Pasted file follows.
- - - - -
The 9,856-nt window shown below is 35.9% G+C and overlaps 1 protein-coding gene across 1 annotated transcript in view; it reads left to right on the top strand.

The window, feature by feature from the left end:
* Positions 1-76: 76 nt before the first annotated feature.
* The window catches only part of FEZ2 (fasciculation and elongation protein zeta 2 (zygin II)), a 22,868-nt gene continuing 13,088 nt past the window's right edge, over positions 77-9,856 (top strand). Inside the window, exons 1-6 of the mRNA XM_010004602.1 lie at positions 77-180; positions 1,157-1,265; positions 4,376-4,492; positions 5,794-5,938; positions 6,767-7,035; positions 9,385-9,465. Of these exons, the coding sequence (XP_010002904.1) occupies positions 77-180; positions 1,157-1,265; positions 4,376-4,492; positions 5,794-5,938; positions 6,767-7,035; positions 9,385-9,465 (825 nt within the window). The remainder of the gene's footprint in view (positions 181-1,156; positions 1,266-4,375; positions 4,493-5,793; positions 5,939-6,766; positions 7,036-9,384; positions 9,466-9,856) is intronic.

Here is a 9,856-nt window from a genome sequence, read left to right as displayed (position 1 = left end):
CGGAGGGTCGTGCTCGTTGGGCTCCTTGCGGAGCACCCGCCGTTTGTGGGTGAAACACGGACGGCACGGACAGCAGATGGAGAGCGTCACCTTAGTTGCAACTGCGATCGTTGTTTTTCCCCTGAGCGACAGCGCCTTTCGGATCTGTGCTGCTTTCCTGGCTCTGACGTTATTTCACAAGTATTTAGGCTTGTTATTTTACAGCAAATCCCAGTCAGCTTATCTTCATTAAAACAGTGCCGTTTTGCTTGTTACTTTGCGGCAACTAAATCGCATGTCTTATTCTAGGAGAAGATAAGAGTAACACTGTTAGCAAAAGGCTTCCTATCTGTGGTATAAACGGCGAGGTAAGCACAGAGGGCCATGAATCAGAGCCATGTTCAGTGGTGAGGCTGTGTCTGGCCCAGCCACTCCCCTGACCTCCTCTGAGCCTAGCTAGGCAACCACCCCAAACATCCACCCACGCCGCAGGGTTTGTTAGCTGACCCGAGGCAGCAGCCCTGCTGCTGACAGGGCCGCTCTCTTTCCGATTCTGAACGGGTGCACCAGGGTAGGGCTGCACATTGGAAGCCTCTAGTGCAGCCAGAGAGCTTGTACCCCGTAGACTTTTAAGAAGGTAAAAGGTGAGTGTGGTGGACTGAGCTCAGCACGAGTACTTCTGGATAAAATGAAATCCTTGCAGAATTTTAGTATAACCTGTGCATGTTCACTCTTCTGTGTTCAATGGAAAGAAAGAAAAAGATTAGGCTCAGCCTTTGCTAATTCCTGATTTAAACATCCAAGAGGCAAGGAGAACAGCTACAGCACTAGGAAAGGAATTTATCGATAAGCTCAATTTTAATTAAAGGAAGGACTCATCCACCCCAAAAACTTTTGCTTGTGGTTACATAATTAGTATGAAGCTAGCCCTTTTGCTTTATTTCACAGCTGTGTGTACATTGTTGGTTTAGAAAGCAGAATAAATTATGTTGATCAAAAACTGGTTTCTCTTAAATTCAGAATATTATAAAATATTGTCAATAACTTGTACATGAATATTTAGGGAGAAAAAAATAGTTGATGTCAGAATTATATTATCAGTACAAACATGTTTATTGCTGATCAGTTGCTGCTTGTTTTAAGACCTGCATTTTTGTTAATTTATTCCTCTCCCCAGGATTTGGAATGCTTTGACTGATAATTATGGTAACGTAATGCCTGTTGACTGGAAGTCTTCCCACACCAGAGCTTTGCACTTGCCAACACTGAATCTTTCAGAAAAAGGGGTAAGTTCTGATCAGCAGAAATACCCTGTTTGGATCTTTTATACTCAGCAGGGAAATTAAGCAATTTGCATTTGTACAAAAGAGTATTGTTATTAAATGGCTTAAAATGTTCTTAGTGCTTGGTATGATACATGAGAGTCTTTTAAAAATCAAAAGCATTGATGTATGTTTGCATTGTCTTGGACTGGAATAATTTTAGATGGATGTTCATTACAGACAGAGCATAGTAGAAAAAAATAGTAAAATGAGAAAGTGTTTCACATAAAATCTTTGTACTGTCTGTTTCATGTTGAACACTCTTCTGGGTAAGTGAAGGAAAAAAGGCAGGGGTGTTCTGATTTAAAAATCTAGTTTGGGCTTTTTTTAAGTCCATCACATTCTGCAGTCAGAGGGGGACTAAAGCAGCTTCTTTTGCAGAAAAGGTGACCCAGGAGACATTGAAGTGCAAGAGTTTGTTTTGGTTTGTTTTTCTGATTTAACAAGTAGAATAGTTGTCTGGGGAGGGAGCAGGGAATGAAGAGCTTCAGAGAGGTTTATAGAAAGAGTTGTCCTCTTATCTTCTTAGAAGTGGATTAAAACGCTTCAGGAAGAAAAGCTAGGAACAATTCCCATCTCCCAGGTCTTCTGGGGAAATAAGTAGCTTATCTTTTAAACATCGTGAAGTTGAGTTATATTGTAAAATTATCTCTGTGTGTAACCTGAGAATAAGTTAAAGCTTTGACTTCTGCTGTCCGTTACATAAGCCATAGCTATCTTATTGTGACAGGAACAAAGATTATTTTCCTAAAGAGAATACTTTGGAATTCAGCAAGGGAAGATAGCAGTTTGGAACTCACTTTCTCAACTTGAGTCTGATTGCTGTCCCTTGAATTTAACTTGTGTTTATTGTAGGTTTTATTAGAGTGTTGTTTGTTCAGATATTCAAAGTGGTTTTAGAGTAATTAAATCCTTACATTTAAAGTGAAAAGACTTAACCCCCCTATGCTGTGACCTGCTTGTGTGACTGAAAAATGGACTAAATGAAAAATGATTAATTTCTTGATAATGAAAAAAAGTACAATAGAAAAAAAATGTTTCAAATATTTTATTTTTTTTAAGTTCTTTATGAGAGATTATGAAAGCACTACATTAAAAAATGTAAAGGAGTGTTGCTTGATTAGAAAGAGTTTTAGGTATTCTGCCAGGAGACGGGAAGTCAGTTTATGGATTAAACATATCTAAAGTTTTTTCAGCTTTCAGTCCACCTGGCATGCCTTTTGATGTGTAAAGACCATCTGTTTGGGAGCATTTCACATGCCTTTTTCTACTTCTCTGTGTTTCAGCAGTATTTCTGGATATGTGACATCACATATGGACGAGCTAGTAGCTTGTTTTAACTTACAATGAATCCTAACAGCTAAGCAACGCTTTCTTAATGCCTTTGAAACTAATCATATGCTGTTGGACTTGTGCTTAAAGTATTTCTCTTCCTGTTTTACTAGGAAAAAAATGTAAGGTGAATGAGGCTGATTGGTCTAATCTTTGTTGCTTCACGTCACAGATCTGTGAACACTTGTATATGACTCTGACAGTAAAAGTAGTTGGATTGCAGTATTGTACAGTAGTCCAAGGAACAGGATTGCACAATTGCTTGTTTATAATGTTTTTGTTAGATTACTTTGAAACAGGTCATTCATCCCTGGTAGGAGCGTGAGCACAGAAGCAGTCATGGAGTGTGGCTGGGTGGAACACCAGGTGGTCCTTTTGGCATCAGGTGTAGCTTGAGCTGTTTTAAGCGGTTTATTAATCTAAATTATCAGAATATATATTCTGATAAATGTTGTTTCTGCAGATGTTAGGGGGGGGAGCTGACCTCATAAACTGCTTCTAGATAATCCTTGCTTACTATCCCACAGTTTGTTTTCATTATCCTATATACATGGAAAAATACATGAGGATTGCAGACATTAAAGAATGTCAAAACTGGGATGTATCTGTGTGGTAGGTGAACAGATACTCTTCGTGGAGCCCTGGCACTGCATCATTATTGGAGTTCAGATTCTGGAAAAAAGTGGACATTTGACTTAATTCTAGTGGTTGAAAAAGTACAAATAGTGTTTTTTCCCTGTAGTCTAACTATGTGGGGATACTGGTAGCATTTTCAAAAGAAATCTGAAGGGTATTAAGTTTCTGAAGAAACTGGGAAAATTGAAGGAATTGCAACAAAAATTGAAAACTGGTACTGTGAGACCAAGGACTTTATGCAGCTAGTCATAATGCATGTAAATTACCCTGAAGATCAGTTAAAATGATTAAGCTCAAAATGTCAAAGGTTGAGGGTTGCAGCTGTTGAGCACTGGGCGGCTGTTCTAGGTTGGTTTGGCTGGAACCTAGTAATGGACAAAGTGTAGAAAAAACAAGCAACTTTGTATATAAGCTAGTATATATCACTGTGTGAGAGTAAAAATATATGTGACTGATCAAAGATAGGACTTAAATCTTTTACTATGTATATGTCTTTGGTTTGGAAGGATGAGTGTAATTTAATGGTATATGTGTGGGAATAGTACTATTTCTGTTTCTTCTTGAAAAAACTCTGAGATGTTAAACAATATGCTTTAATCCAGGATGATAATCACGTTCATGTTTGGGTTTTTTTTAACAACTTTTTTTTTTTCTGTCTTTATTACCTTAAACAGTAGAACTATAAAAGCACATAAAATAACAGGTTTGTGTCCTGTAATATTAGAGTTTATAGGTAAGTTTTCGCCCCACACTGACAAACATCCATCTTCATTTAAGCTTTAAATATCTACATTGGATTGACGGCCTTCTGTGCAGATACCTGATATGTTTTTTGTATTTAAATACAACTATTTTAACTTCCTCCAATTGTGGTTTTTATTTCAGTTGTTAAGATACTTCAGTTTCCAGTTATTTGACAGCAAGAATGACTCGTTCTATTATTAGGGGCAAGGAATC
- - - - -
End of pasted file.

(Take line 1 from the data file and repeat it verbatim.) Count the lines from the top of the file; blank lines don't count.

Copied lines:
The 9,856-nt window shown below is 35.9% G+C and overlaps 1 protein-coding gene across 1 annotated transcript in view; it reads left to right on the top strand.